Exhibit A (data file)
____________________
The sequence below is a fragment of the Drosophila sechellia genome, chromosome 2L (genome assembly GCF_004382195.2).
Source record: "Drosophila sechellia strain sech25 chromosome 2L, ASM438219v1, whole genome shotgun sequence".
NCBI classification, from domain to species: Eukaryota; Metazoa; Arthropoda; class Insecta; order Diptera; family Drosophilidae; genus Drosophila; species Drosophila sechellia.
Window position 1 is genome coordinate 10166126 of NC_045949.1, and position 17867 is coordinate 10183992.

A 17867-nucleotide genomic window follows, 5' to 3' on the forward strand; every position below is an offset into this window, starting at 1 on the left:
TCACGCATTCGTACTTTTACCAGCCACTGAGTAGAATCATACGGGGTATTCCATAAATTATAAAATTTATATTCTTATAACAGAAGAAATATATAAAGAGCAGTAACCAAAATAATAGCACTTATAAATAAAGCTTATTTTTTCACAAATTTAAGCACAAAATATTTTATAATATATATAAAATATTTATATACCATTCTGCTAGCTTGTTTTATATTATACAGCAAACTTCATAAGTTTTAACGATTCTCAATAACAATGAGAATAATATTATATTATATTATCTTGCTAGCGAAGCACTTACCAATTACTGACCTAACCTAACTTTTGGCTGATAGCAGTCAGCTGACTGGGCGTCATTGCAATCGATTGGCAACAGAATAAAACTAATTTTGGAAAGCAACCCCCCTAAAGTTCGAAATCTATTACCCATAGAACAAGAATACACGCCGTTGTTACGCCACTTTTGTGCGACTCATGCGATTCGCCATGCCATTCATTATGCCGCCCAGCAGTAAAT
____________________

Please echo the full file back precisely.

The sequence below is a fragment of the Drosophila sechellia genome, chromosome 2L (genome assembly GCF_004382195.2).
Source record: "Drosophila sechellia strain sech25 chromosome 2L, ASM438219v1, whole genome shotgun sequence".
NCBI classification, from domain to species: Eukaryota; Metazoa; Arthropoda; class Insecta; order Diptera; family Drosophilidae; genus Drosophila; species Drosophila sechellia.
Window position 1 is genome coordinate 10166126 of NC_045949.1, and position 17867 is coordinate 10183992.

A 17867-nucleotide genomic window follows, 5' to 3' on the forward strand; every position below is an offset into this window, starting at 1 on the left:
TCACGCATTCGTACTTTTACCAGCCACTGAGTAGAATCATACGGGGTATTCCATAAATTATAAAATTTATATTCTTATAACAGAAGAAATATATAAAGAGCAGTAACCAAAATAATAGCACTTATAAATAAAGCTTATTTTTTCACAAATTTAAGCACAAAATATTTTATAATATATATAAAATATTTATATACCATTCTGCTAGCTTGTTTTATATTATACAGCAAACTTCATAAGTTTTAACGATTCTCAATAACAATGAGAATAATATTATATTATATTATCTTGCTAGCGAAGCACTTACCAATTACTGACCTAACCTAACTTTTGGCTGATAGCAGTCAGCTGACTGGGCGTCATTGCAATCGATTGGCAACAGAATAAAACTAATTTTGGAAAGCAACCCCCCTAAAGTTCGAAATCTATTACCCATAGAACAAGAATACACGCCGTTGTTACGCCACTTTTGTGCGACTCATGCGATTCGCCATGCCATTCATTATGCCGCCCAGCAGTAAAT